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We describe a technique enabling a logic program to perform lazy rewriting. Our technique is based on a transformation of a rewrite system in a set of Horn clauses. We characterize syntactically, in terms of a hierarchical structure of the rewrite rules of an operation, the systems accepted by our transformation and outline a design technique yielding systems with these characteristics. We define our transformation, prove its correctness and other properties, and relate the efficiency of resolution to that of rewriting. Improvements over previous similar results include using a more expressive and more powerful language, generating a more efficient logic program, providing efficient operational completeness, and establishing a tight bound on the length of a resolution as a function of the length of a corresponding reduction sequence. We compare our approach with several related proposals and discuss examples which also show the integration of lazy with eager evaluation and ...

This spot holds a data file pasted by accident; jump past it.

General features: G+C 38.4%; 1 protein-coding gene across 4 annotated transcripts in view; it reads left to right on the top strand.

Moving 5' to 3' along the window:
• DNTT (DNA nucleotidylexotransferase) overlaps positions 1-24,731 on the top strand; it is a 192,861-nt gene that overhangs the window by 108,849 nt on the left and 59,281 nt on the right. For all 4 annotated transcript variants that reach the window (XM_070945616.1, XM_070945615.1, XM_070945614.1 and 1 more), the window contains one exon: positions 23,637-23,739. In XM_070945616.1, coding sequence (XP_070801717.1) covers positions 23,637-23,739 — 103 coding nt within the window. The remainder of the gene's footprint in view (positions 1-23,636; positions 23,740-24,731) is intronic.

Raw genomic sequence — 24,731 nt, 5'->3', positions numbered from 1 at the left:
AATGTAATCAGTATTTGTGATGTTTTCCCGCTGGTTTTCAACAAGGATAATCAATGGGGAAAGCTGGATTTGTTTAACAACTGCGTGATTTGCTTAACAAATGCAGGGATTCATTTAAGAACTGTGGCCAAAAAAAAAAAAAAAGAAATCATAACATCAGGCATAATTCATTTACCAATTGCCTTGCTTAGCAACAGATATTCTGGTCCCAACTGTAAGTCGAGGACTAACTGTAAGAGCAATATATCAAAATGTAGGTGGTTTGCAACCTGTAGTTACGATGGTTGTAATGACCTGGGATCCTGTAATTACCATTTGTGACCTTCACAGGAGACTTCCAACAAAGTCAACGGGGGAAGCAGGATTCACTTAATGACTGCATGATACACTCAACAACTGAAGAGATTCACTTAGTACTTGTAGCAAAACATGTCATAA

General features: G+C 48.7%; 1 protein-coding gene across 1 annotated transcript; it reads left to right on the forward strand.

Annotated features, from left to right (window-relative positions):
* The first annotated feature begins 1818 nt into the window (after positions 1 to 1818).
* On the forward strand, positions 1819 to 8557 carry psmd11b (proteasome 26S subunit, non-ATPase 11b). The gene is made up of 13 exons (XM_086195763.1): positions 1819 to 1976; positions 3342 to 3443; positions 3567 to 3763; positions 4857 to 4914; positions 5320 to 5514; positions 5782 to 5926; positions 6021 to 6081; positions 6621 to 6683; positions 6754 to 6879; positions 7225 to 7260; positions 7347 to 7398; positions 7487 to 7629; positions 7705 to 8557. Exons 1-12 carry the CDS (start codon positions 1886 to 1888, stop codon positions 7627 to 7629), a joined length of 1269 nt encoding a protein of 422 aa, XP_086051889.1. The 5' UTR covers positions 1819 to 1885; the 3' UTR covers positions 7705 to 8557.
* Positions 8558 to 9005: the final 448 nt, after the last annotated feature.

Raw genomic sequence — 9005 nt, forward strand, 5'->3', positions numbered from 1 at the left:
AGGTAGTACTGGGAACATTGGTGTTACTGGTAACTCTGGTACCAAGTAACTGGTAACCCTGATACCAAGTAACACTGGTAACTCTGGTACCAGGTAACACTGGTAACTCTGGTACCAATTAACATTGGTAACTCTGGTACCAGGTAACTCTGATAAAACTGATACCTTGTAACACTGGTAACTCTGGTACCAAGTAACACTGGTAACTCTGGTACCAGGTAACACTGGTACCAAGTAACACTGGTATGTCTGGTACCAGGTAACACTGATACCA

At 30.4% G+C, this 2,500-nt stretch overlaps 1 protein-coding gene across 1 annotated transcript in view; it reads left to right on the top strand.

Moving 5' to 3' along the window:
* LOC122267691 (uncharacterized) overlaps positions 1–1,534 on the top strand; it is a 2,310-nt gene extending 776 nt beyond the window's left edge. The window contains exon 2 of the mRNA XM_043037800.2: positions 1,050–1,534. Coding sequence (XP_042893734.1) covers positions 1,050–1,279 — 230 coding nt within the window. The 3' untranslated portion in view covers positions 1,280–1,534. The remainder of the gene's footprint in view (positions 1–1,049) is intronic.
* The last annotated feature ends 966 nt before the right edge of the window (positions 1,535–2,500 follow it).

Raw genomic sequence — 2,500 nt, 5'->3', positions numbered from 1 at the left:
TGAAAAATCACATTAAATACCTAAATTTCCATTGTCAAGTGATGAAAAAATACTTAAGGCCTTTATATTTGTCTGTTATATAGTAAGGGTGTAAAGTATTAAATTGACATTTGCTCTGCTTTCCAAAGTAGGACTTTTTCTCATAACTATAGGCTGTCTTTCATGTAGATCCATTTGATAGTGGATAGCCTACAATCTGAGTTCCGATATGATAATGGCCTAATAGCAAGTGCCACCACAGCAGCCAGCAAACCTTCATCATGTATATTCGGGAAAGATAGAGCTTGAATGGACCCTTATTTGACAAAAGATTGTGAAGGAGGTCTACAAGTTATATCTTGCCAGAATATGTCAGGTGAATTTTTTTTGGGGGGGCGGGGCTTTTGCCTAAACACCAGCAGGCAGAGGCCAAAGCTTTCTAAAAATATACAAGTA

Functional Reading of Logic Programs
"... We propose an embedding of logic programming into lazy functional programming in which each predicate in a Prolog program becomes a Haskell function, in such a way that both the declarative and the procedural reading of the Prolog predicate are preserved. The embedding computes by means of operation ..."
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Cited by 1 (1 self)